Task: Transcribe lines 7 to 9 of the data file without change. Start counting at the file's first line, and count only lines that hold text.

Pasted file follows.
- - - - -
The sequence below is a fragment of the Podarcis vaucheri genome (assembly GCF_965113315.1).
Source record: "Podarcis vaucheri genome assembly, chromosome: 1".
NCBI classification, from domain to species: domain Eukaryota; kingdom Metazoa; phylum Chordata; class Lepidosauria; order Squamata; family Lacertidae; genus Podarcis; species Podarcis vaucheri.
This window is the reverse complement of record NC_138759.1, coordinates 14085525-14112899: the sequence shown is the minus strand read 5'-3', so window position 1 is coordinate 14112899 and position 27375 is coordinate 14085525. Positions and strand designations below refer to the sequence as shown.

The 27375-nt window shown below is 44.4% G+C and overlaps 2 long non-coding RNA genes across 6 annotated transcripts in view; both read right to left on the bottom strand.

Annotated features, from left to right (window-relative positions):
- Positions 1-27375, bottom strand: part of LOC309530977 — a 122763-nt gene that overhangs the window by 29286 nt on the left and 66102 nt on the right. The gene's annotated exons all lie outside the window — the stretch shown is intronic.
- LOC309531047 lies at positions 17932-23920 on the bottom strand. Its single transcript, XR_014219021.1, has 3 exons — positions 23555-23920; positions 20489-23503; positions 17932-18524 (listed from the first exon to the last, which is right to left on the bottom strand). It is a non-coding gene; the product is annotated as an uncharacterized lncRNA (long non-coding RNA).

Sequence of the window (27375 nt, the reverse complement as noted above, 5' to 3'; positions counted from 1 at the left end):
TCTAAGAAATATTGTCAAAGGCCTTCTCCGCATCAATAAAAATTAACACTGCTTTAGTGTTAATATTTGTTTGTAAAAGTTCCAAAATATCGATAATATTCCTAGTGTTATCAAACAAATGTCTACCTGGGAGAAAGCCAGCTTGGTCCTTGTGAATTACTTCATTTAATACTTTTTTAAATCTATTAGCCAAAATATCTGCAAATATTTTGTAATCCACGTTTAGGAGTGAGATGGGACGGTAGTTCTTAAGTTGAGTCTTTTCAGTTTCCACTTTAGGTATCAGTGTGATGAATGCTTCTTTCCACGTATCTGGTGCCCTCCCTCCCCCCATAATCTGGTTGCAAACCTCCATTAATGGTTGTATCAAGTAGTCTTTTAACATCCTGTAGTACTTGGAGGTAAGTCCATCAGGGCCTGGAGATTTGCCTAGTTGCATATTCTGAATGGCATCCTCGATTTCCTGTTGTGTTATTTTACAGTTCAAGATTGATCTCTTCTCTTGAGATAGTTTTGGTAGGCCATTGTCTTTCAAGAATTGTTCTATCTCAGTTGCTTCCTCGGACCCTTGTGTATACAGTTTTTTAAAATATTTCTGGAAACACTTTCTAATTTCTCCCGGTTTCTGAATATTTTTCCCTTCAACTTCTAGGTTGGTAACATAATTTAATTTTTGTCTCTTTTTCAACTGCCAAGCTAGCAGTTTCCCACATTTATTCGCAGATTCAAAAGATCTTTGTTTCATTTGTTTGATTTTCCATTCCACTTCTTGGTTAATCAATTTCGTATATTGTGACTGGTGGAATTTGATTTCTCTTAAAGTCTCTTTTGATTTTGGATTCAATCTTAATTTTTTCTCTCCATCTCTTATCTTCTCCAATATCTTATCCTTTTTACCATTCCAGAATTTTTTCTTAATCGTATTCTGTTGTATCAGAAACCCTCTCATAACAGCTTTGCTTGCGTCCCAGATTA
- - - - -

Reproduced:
- Positions 1-27375, bottom strand: part of LOC309530977 — a 122763-nt gene that overhangs the window by 29286 nt on the left and 66102 nt on the right. The gene's annotated exons all lie outside the window — the stretch shown is intronic.
- LOC309531047 lies at positions 17932-23920 on the bottom strand. Its single transcript, XR_014219021.1, has 3 exons — positions 23555-23920; positions 20489-23503; positions 17932-18524 (listed from the first exon to the last, which is right to left on the bottom strand). It is a non-coding gene; the product is annotated as an uncharacterized lncRNA (long non-coding RNA).

Sequence of the window (27375 nt, the reverse complement as noted above, 5' to 3'; positions counted from 1 at the left end):